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New York: Krzysztof Wodiczko
January 25, 2020 - March 7, 2020
Detail: Statue of Abraham Lincoln, Lincoln Memorial, Washington, DC, USA.
“A HOUSE DIVIDED…”
Galerie Lelong & Co. is pleased to present Krzysztof Wodiczko: A House Divided…, a new projection-installation work exploring contemporary political polarization in the United States and reflective of the world at large. This exhibition follows the opening of the artist’s most recent site-specific projection, Monument, commissioned by Madison Square Park Conservancy and on view January 16 through May 10, 2020.
Wodiczko’s lifelong investigation of speech in public spaces aims to give voice to the marginalized and thereby generate an impetus for systematic change. Wodiczko’s practice, which he terms “Interrogative Design,” combines art and technology with contemporary issues of urban, historical, and aesthetic culture. A House Divided… stands out as Wodiczko’s first work that focuses on a population defined not by glaring injury, but by painful disagreement. The citizens of New York’s Staten Island were recorded expressing their deeply felt political views. Through video projection, these recordings animate the faces, hands and feet of two statues of Abraham Lincoln as the interviewees’ voices fill the gallery. Looming at eight feet tall and positioned to face one another as if in conversation, these “Lincolns” engage in frank exchange, testifying to the divergent political views among members of a singular community and, in some cases, from within the same family.
The methodology behind A House Divided… was previously explored in My Wish (2017), a work commissioned and in the collection of the National Museum of Modern and Contemporary Art, Seoul, South Korea. Similarly, Wodiczko brought members of Korean society together in unified social participation; participants sharing their unique experiences, hopes and dreams as their likenesses were projected on Kim Koo, the Korean independence activist. Wodiczko has previously given a public platform to marginalized voices such as mothers who have lost their children to murder (Bunker Hill Monument, Boston, Massachusetts, 1998), survivors of the Hiroshima atomic bomb (A-Bomb Dome Projection, Hiroshima Peace Memorial, Japan, 1999), and exploited female laborers (El Centro Cultural, Tijuana, Mexico, 2001) amongst many others.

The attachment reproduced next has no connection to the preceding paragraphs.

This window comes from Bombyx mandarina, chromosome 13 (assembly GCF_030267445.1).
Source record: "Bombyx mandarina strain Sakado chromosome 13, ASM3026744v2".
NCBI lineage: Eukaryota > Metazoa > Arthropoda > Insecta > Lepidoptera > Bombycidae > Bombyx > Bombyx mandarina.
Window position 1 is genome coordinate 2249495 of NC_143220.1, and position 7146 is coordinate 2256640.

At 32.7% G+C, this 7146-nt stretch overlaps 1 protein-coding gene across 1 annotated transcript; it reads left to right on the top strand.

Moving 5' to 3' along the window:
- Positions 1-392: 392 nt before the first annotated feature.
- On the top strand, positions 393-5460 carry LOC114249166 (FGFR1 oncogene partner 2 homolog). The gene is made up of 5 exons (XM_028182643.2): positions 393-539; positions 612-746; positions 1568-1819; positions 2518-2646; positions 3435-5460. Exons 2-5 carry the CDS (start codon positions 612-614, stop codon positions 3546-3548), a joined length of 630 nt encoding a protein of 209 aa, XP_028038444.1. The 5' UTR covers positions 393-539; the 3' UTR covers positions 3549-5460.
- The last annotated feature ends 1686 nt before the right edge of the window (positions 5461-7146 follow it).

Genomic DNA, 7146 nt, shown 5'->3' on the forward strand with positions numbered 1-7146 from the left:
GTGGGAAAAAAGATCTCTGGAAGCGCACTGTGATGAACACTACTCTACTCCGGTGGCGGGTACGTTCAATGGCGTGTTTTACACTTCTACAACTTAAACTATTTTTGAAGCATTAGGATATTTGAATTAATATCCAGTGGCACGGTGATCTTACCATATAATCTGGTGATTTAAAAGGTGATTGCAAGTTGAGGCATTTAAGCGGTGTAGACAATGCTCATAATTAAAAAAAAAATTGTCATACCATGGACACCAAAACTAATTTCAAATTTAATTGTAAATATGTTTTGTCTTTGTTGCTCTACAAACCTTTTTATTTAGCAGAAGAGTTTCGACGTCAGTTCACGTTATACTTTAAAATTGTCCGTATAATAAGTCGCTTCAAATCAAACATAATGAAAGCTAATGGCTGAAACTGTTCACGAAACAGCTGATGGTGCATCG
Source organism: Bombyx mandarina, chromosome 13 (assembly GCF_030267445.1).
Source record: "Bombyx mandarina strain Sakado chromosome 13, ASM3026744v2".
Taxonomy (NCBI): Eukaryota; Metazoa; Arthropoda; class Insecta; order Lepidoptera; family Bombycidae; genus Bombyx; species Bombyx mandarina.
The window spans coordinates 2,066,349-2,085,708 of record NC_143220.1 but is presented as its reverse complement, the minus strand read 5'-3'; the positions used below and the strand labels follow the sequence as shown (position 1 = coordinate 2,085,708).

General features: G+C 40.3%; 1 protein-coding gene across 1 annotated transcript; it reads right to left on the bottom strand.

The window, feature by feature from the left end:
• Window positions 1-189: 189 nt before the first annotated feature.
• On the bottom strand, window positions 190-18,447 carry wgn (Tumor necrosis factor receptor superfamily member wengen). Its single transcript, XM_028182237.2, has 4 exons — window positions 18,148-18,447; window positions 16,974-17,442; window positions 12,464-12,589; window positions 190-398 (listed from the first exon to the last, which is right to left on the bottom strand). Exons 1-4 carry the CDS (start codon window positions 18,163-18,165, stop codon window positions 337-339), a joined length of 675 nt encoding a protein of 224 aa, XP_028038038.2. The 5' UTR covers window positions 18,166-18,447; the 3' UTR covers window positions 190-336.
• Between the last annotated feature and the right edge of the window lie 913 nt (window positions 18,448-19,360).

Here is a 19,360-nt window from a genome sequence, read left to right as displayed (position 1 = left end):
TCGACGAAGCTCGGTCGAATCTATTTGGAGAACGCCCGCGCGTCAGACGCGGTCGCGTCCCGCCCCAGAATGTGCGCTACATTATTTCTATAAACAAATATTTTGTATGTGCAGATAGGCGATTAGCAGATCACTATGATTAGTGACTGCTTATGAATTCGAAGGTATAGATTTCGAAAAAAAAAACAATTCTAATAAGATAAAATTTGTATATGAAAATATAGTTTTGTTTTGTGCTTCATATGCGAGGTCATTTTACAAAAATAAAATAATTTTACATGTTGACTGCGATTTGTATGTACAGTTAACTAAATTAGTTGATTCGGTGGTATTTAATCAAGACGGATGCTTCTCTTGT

The exhibition’s title refers to the phrase “A house divided against itself cannot stand” from Abraham Lincoln’s 1858 speech during an unsuccessful run for U.S. Senate, which quoted a passage from the Bible, Matthew (12:22-28). Lincoln borrowed a familiar phrase in order to garner support for the contentious proposition of unifying a rapidly expanding nation teetering on the brink of war. Wodiczko repurposes the statement in a contemporary setting to highlight the partisan contention. In 2019, Wodiczko conducted research of suburban social landscapes in the Tri-State area before choosing Staten Island, a New York City borough that is racially and ethnically diverse yet a simultaneously politically divided geography: north as liberal-leaning and south as conservative-leaning.